Pro-capitalists wince. Because, of course, it's true: tax avoidance.
On the same day, on the front page of the business section, we learn about the generosity of Enron to its top employees in the last 12 months the company did business. The headliner is chairman Kenneth Lay who, when you pull it all together, seems to have got $103,559,793, not counting change. Trading executive Mark Frevert was paid $17 million. The twenty executives cited got less, going down to the bottom of the list, to Gene E. Humphrey, in charge of community services, who received $3 million. Actually, $3,100,224. Six-digit ancillaries in million-dollar figures don't strike the eye very sharply; $100,000 is something more than a mere gratuity.
It goes on, of course. Adelphia ... Tyco ... Qwest ... Economists are scratching their heads, wondering why, in the dizzy '90s, salaries for top executives climbed to stratospheric levels. The complaisant ideological true believer will say simply that the scarcity of a product determines its value, and if someone is paid $10 million to head up a company, that suggests that $9 million wouldn't get you someone of equal competence. But it requires nothing much more than dumb horse sense to know that you didn't need to pay $3.1 million to handle effectively the community services requirements of Enron, let alone $100 million to the chairman, though maybe if he had been paid $1 billion, he'd have steered Enron other than into bankruptcy.
Less noticeable in the news today is the story of the cruise ship in the shipyard in Mississippi on which the government will have lost $187 million in guaranteed loans, in its effort to revive the shipbuilding industry in America. There is a picture of the incomplete cruise ship squatting in the yard. It is unadorned by a Stevenson cartoon, which is a pity since he could have got a nice tease out of the fact that the cruise ship can't float on water.
Things would seem to be awry in U.S. commerce. One effort to get some orientation on the matter was embodied in the lawsuit against Arthur Andersen, the auditors who served Enron and, given what happened to Enron, will now go out of business. The Department of Justice won its case, but the jurors revealed that they were moved to vote for a guilty verdict primarily by a letter of advice from an Enron lawyer-employee that seemed to say that a proposed report should be bowdlerized by omitting one sentence. Since that advice was arguably protected by lawyer-client privilege, the verdict will probably be appealed.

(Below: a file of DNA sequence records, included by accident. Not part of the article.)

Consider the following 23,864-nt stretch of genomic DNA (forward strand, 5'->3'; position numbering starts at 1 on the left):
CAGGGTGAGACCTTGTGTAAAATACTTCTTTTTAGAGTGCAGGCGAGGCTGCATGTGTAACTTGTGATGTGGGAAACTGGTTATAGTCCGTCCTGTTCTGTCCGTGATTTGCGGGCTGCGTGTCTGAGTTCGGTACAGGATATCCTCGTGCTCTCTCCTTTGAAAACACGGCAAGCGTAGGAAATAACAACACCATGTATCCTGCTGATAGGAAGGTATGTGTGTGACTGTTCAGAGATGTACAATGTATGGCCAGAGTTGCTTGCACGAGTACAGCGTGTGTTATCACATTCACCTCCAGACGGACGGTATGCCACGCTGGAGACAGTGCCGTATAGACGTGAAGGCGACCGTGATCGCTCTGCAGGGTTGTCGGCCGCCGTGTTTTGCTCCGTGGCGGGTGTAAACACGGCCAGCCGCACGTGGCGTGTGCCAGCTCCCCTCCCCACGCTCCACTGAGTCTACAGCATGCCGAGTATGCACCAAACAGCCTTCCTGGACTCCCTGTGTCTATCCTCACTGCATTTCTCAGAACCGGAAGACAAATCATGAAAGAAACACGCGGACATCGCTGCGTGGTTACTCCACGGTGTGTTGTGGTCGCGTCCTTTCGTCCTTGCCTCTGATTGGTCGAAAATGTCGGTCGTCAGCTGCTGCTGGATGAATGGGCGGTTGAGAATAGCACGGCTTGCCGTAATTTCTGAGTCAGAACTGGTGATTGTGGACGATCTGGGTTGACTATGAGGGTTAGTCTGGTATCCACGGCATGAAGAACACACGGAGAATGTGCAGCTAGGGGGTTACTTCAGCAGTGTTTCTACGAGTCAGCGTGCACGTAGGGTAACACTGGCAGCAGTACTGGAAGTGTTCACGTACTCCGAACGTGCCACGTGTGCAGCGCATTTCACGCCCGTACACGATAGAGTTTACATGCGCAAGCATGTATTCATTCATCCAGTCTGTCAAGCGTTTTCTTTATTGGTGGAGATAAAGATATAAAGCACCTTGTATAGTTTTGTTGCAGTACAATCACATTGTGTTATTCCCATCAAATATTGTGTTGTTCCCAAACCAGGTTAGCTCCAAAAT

In any case, nothing was really established in that trial of a kind that informed the community about what is going on in the world of commerce. What has certainly not been achieved is a plan that would clean up the mess. That would have to be some (ITAL) reform -- one that would require a company, DNA-tested as a U.S. company, to pay U.S. corporate taxes. One that would expose preposterous corporate compensations to insurrectionary action by stockholders. One that would keep the government from spending money from taxes in order to build colossal non-floating cruise ships for the single purpose of patronizing a boatyard in the home state of Trent Lott. Going to Bermuda in order to beat taxes is, after all, on the same ethical plane as going to Mississippi to beat the world-market price for building a cruise ship.
The American public does not appear to be roiled by extravagances of government or of corporate life. But it could happen and heads would roll. Then we would know the worst of it, which is, of course, that the Enrons go out of business and life goes on -- but governments can't go out of business; their depredations live on.